I did have one flawless vectored approach into EDDF once,  an unplanned diversion to an airport I had not even flown into offline.

No need to avoid, just come prepared. That "steamroller" is actually fairly straightforward, and if you expect it, it's easy to do. Here goes:

  1. Write down the clearance in shorthand, and read back. The fix is usually going to be the last one on your STAR (ARTIP, RIVER, or SUGOL), the VOR that comes next is typically going to be PAM (Pampus, North of the airport), SPY (Spijkerboor, also North of the airport), or SPL (Schiphol, on the airport premises). The descent altitude is going to be FL70 or FL100, and generally by your first direct, i.e., the endpoint of the STAR.
  2. Switch to HDG mode and point your aircraft towards that fix.
  3. Dial your descent level into the AP, switch to V/S or FPA mode, and keep the green arc on SUGOL (or ARTIP, or RIVER).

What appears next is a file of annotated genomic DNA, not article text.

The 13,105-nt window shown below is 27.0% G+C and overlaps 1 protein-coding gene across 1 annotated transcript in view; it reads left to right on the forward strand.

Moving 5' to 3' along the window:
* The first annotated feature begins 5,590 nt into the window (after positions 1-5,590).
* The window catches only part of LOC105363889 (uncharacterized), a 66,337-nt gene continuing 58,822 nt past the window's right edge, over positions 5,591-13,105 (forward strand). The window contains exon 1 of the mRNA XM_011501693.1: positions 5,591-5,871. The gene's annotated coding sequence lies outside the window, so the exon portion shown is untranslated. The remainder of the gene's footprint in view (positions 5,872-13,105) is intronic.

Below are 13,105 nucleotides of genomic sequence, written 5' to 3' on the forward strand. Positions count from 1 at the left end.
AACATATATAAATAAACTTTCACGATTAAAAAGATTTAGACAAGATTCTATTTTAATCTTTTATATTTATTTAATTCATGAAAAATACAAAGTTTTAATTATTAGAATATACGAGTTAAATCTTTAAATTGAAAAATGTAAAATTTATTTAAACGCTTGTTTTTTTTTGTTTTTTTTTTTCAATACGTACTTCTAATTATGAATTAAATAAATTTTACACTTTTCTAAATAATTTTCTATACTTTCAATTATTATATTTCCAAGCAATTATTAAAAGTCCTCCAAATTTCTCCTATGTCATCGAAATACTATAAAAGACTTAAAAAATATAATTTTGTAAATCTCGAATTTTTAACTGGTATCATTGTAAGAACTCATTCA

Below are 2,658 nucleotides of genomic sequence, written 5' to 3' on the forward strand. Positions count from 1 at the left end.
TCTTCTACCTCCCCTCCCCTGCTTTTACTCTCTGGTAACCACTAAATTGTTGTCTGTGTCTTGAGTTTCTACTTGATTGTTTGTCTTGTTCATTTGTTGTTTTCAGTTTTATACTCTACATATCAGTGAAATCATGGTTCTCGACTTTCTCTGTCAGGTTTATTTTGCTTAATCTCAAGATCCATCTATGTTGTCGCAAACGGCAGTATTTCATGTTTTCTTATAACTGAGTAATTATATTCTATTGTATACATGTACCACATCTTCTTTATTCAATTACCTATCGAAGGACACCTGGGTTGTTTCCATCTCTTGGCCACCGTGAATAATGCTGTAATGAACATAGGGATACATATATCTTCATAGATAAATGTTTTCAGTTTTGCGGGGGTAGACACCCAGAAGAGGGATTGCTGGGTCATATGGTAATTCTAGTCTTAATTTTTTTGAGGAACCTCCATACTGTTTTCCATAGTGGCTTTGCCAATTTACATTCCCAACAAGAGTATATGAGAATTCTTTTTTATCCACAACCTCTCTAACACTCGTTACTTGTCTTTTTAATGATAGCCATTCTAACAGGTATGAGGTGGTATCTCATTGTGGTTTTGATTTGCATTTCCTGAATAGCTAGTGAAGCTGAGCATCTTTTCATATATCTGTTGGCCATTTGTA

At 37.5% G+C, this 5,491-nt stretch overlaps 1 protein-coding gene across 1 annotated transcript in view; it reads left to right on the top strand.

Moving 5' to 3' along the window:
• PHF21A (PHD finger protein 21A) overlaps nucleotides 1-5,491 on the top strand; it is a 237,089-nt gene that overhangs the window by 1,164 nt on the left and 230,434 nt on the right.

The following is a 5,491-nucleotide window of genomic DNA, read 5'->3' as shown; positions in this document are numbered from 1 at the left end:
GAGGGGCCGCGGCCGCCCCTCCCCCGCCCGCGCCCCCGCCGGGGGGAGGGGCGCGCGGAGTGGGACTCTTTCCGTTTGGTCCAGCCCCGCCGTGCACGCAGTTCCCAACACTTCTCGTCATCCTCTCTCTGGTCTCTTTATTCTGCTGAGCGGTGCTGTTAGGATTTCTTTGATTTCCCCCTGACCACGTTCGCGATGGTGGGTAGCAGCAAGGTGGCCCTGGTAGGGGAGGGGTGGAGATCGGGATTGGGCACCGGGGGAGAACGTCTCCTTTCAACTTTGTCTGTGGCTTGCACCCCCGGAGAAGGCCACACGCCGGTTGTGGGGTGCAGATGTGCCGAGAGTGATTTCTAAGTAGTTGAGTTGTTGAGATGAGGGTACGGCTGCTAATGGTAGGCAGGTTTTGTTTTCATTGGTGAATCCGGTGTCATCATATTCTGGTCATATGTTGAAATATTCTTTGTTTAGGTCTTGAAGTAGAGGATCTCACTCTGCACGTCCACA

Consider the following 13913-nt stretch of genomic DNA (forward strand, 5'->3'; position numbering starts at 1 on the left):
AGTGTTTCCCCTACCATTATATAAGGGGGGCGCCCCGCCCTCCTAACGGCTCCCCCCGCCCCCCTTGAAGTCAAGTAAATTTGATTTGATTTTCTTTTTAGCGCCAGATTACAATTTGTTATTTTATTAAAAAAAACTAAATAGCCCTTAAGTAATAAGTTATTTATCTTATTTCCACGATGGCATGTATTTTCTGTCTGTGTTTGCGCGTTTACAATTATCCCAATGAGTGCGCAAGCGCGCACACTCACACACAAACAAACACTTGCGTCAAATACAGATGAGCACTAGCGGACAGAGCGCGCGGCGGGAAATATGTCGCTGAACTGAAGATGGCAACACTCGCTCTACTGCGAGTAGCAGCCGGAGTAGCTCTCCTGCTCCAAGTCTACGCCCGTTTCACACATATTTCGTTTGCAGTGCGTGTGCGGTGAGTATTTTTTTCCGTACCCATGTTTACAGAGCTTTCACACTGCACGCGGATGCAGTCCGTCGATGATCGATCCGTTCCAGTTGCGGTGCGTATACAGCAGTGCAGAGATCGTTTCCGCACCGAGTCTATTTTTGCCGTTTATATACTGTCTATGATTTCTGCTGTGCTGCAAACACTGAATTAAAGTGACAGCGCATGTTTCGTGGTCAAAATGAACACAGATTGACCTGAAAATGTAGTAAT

4. Now that the aircraft is going where it needs to go, for the time being, you can reprogram the FMS: a DIRECT to SUGOL with altitude "at FL70" (or FL100), then another DIRECT to SPY (or PAM or SPL), then VECTORS EHAM.
  5. Double-check your new flight plan, commit, and switch back to LNAV/VNAV.

As long as you expect this, and don't panic, you'll be just fine.

As for EDDM: the way this airport works, you have to be prepared for a couple possible events:

  • Being vectored off the transition early, for a direct straight-in (much faster than flying the entire transition, and if it's not too busy, this happens a lot IRL too)
  • Being sent direct, or on a vector, to cut short the transition; this is typically done to adjust spacing when it gets a bit busier